Starting of,f they ran for four yards with Miyan Williams, but the play below is when the commitment to the run game took a foothold in the strategy. Ohio State lined up in a pistol set, they motioned Emeka Egbuka across the formation. Once the ball is snapped you can see the offensive line take this play over. From left-to-right, Paris Johnson Jr. (No. 77) lays down a devastating block in his double team with Donovan Jackson (No. 74). Luke Wypler (No. 53) gets to the second level and clears out the linebacker, which didn’t happen a lot in the first half. Not to forget them, Matt Jones (No. 55) turns his defender back inside and Dawand Jones (No. 79) carries his defender up the field.

This is the level of offensive line play that builds trust, that establishes physical football, and opens the lane for Williams to rip off a decent gain.

Later in the game, the commitment to running the ball took another step forward. Ohio State is one of the most rigid users of a zone run schemes in all of college football. This led to some issues last year due to the lack of creativity, and after Frye was hired this year, I wrote about what the new offensive line coach could potentially bring into the fold.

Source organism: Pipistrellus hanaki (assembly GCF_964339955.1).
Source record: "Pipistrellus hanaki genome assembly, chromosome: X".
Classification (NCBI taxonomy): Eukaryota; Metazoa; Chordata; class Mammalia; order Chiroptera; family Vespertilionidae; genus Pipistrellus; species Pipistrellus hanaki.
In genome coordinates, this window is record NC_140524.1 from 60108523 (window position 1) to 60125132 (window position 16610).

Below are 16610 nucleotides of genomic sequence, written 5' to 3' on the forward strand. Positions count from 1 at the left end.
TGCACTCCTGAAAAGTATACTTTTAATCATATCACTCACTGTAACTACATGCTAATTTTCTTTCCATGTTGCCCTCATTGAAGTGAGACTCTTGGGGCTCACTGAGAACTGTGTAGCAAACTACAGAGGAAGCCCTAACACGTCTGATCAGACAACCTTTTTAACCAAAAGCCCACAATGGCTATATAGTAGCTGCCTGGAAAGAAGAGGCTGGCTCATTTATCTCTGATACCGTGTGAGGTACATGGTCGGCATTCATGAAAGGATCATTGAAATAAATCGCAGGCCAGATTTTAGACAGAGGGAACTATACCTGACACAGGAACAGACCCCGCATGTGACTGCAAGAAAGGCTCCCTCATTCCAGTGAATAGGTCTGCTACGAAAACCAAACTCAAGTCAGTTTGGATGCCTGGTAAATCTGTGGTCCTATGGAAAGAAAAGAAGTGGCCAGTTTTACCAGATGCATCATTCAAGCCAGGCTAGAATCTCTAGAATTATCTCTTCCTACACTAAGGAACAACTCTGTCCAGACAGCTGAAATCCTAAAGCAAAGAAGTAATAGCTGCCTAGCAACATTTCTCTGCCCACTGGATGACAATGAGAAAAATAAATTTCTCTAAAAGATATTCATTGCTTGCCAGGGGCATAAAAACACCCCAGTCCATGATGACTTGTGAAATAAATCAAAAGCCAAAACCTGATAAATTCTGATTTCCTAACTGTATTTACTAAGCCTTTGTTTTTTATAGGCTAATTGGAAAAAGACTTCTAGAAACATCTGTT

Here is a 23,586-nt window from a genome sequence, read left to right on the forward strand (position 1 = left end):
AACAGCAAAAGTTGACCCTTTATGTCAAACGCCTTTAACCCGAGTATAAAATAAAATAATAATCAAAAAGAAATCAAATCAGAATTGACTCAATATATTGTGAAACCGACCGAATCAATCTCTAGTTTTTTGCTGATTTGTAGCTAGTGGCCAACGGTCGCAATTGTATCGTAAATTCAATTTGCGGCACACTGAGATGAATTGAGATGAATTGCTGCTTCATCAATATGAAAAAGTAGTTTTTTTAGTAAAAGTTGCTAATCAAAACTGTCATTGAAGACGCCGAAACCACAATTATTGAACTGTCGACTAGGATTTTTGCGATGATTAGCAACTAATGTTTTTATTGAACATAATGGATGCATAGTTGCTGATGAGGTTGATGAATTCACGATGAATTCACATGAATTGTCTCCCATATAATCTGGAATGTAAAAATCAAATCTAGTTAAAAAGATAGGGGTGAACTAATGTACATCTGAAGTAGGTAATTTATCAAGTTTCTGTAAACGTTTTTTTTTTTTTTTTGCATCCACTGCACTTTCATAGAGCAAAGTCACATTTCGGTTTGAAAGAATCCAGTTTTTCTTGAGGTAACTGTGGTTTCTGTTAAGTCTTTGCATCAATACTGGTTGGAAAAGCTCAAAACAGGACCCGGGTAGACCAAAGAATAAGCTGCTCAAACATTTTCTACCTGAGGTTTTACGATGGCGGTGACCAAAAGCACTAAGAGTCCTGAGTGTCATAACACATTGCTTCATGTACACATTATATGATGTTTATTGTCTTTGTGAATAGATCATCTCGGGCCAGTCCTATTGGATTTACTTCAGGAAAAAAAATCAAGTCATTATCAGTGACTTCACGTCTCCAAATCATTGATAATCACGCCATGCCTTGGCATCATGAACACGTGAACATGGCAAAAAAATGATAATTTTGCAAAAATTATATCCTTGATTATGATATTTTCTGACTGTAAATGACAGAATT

In the play below, we see a “GT Counter” which is a play where the opposite side guard and tackle pull to lead block through the play side gap. Enokk Vimahi (No. 66) – subbed in for Matt Jones – pulls to kick out the outside defender, and Jones (No. 79) leads through the hole to lead block the linebacker at the second level. The other three offensive linemen down block, washing down the remaining box defenders. Williams is untouched until the second level and moves the chains once again.